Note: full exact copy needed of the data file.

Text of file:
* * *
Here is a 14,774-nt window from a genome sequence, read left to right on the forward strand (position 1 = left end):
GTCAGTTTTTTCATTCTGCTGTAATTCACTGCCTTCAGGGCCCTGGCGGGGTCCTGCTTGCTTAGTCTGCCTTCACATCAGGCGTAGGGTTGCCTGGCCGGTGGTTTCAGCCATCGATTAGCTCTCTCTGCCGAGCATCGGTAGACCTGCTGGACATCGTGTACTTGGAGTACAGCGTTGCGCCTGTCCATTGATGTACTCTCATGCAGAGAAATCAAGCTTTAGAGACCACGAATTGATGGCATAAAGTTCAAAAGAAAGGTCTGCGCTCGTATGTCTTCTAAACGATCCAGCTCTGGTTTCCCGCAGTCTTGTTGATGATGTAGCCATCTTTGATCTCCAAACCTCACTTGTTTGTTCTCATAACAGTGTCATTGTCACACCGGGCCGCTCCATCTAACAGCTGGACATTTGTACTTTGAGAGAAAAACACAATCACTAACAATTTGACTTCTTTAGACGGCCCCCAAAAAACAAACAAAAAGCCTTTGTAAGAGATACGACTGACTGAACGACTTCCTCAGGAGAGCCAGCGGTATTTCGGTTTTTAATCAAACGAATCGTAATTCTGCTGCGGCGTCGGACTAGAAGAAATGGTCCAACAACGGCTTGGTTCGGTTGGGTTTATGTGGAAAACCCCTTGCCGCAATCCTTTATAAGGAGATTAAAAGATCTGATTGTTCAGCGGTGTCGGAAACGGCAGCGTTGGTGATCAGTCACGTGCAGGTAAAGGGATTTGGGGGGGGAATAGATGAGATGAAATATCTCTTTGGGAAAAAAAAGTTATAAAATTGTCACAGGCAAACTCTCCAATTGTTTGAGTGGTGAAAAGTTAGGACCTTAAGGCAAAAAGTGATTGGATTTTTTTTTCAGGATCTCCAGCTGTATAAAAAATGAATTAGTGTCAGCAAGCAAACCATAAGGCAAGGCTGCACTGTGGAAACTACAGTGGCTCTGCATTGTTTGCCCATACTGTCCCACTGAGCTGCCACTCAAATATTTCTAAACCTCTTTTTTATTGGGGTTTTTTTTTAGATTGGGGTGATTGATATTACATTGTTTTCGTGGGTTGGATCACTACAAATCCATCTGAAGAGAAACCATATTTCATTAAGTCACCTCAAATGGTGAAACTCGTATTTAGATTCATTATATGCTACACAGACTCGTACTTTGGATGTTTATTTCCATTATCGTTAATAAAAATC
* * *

Here is a 14,774-nt window from a genome sequence, read left to right on the forward strand (position 1 = left end):
GTCAGTTTTTTCATTCTGCTGTAATTCACTGCCTTCAGGGCCCTGGCGGGGTCCTGCTTGCTTAGTCTGCCTTCACATCAGGCGTAGGGTTGCCTGGCCGGTGGTTTCAGCCATCGATTAGCTCTCTCTGCCGAGCATCGGTAGACCTGCTGGACATCGTGTACTTGGAGTACAGCGTTGCGCCTGTCCATTGATGTACTCTCATGCAGAGAAATCAAGCTTTAGAGACCACGAATTGATGGCATAAAGTTCAAAAGAAAGGTCTGCGCTCGTATGTCTTCTAAACGATCCAGCTCTGGTTTCCCGCAGTCTTGTTGATGATGTAGCCATCTTTGATCTCCAAACCTCACTTGTTTGTTCTCATAACAGTGTCATTGTCACACCGGGCCGCTCCATCTAACAGCTGGACATTTGTACTTTGAGAGAAAAACACAATCACTAACAATTTGACTTCTTTAGACGGCCCCCAAAAAACAAACAAAAAGCCTTTGTAAGAGATACGACTGACTGAACGACTTCCTCAGGAGAGCCAGCGGTATTTCGGTTTTTAATCAAACGAATCGTAATTCTGCTGCGGCGTCGGACTAGAAGAAATGGTCCAACAACGGCTTGGTTCGGTTGGGTTTATGTGGAAAACCCCTTGCCGCAATCCTTTATAAGGAGATTAAAAGATCTGATTGTTCAGCGGTGTCGGAAACGGCAGCGTTGGTGATCAGTCACGTGCAGGTAAAGGGATTTGGGGGGGGAATAGATGAGATGAAATATCTCTTTGGGAAAAAAAAGTTATAAAATTGTCACAGGCAAACTCTCCAATTGTTTGAGTGGTGAAAAGTTAGGACCTTAAGGCAAAAAGTGATTGGATTTTTTTTTCAGGATCTCCAGCTGTATAAAAAATGAATTAGTGTCAGCAAGCAAACCATAAGGCAAGGCTGCACTGTGGAAACTACAGTGGCTCTGCATTGTTTGCCCATACTGTCCCACTGAGCTGCCACTCAAATATTTCTAAACCTCTTTTTTATTGGGGTTTTTTTTTAGATTGGGGTGATTGATATTACATTGTTTTCGTGGGTTGGATCACTACAAATCCATCTGAAGAGAAACCATATTTCATTAAGTCACCTCAAATGGTGAAACTCGTATTTAGATTCATTATATGCTACACAGACTCGTACTTTGGATGTTTATTTCCATTATCGTTAATAAAAATC